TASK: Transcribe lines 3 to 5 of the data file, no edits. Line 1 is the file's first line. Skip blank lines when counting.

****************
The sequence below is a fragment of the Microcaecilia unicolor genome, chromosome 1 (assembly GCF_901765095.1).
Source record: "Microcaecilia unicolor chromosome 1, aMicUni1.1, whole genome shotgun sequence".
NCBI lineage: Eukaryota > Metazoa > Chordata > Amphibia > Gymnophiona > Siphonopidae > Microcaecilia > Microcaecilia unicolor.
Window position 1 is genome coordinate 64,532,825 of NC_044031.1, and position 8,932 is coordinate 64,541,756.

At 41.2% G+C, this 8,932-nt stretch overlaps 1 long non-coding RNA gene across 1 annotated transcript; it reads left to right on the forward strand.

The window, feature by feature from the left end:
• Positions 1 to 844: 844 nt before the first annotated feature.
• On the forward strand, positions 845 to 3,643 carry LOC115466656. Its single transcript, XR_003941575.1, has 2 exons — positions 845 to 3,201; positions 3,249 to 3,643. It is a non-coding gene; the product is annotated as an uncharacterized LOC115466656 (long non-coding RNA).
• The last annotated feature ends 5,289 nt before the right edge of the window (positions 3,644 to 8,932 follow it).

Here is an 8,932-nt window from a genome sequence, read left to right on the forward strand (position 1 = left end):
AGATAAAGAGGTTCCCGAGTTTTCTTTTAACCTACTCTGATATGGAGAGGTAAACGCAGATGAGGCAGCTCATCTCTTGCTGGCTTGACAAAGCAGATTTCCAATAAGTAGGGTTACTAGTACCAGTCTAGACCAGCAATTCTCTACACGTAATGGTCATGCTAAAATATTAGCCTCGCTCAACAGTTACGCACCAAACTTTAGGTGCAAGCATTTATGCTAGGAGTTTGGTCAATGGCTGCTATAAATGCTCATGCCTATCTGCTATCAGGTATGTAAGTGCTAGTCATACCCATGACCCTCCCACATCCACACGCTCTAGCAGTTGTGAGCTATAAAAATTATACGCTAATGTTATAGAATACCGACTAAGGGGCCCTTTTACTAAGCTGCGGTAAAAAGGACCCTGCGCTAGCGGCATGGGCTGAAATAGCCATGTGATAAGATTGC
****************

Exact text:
NCBI lineage: Eukaryota > Metazoa > Chordata > Amphibia > Gymnophiona > Siphonopidae > Microcaecilia > Microcaecilia unicolor.
Window position 1 is genome coordinate 64,532,825 of NC_044031.1, and position 8,932 is coordinate 64,541,756.

At 41.2% G+C, this 8,932-nt stretch overlaps 1 long non-coding RNA gene across 1 annotated transcript; it reads left to right on the forward strand.